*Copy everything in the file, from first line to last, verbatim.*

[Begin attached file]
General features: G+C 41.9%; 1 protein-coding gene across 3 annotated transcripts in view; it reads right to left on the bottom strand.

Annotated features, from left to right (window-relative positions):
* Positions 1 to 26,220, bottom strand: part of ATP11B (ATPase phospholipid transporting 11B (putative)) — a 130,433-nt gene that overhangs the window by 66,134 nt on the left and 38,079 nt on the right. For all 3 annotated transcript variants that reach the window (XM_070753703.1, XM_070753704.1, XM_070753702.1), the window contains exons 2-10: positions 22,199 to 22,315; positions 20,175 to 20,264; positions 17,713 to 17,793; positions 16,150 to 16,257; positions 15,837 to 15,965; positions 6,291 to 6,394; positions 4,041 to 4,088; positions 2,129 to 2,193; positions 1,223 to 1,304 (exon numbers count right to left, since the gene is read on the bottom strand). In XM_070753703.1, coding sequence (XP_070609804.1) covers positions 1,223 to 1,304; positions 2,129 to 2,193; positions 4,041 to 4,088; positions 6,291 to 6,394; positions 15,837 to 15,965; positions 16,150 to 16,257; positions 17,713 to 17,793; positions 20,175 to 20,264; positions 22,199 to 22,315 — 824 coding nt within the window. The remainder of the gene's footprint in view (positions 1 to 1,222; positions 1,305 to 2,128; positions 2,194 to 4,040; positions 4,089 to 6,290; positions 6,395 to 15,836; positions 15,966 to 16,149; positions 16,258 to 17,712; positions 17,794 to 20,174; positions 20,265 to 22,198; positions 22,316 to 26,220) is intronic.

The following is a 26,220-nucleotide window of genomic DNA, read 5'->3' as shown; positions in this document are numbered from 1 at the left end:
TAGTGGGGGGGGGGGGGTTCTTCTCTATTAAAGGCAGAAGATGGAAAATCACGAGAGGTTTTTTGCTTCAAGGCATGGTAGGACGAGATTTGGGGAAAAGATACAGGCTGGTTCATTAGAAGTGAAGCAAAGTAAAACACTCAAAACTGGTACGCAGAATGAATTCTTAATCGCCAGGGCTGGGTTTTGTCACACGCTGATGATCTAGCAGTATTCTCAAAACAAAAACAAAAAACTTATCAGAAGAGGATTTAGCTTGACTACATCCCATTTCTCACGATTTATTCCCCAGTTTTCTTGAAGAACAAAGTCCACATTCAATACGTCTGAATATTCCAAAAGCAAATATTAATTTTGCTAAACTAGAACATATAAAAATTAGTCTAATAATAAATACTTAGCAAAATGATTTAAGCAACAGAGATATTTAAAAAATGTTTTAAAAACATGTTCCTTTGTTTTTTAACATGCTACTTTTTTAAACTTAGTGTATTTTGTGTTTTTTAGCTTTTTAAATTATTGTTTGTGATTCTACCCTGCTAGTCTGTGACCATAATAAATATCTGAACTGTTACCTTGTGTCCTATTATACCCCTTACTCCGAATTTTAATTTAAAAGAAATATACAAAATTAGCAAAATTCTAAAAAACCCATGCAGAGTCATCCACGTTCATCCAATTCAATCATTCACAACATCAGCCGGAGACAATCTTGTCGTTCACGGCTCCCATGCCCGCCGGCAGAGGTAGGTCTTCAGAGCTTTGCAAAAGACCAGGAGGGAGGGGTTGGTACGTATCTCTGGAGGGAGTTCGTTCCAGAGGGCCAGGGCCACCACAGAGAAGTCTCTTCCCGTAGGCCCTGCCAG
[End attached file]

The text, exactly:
General features: G+C 41.9%; 1 protein-coding gene across 3 annotated transcripts in view; it reads right to left on the bottom strand.

Annotated features, from left to right (window-relative positions):
* Positions 1 to 26,220, bottom strand: part of ATP11B (ATPase phospholipid transporting 11B (putative)) — a 130,433-nt gene that overhangs the window by 66,134 nt on the left and 38,079 nt on the right. For all 3 annotated transcript variants that reach the window (XM_070753703.1, XM_070753704.1, XM_070753702.1), the window contains exons 2-10: positions 22,199 to 22,315; positions 20,175 to 20,264; positions 17,713 to 17,793; positions 16,150 to 16,257; positions 15,837 to 15,965; positions 6,291 to 6,394; positions 4,041 to 4,088; positions 2,129 to 2,193; positions 1,223 to 1,304 (exon numbers count right to left, since the gene is read on the bottom strand). In XM_070753703.1, coding sequence (XP_070609804.1) covers positions 1,223 to 1,304; positions 2,129 to 2,193; positions 4,041 to 4,088; positions 6,291 to 6,394; positions 15,837 to 15,965; positions 16,150 to 16,257; positions 17,713 to 17,793; positions 20,175 to 20,264; positions 22,199 to 22,315 — 824 coding nt within the window. The remainder of the gene's footprint in view (positions 1 to 1,222; positions 1,305 to 2,128; positions 2,194 to 4,040; positions 4,089 to 6,290; positions 6,395 to 15,836; positions 15,966 to 16,149; positions 16,258 to 17,712; positions 17,794 to 20,174; positions 20,265 to 22,198; positions 22,316 to 26,220) is intronic.

The following is a 26,220-nucleotide window of genomic DNA, read 5'->3' as shown; positions in this document are numbered from 1 at the left end:
TAGTGGGGGGGGGGGGGTTCTTCTCTATTAAAGGCAGAAGATGGAAAATCACGAGAGGTTTTTTGCTTCAAGGCATGGTAGGACGAGATTTGGGGAAAAGATACAGGCTGGTTCATTAGAAGTGAAGCAAAGTAAAACACTCAAAACTGGTACGCAGAATGAATTCTTAATCGCCAGGGCTGGGTTTTGTCACACGCTGATGATCTAGCAGTATTCTCAAAACAAAAACAAAAAACTTATCAGAAGAGGATTTAGCTTGACTACATCCCATTTCTCACGATTTATTCCCCAGTTTTCTTGAAGAACAAAGTCCACATTCAATACGTCTGAATATTCCAAAAGCAAATATTAATTTTGCTAAACTAGAACATATAAAAATTAGTCTAATAATAAATACTTAGCAAAATGATTTAAGCAACAGAGATATTTAAAAAATGTTTTAAAAACATGTTCCTTTGTTTTTTAACATGCTACTTTTTTAAACTTAGTGTATTTTGTGTTTTTTAGCTTTTTAAATTATTGTTTGTGATTCTACCCTGCTAGTCTGTGACCATAATAAATATCTGAACTGTTACCTTGTGTCCTATTATACCCCTTACTCCGAATTTTAATTTAAAAGAAATATACAAAATTAGCAAAATTCTAAAAAACCCATGCAGAGTCATCCACGTTCATCCAATTCAATCATTCACAACATCAGCCGGAGACAATCTTGTCGTTCACGGCTCCCATGCCCGCCGGCAGAGGTAGGTCTTCAGAGCTTTGCAAAAGACCAGGAGGGAGGGGTTGGTACGTATCTCTGGAGGGAGTTCGTTCCAGAGGGCCAGGGCCACCACAGAGAAGTCTCTTCCCGTAGGCCCTGCCAG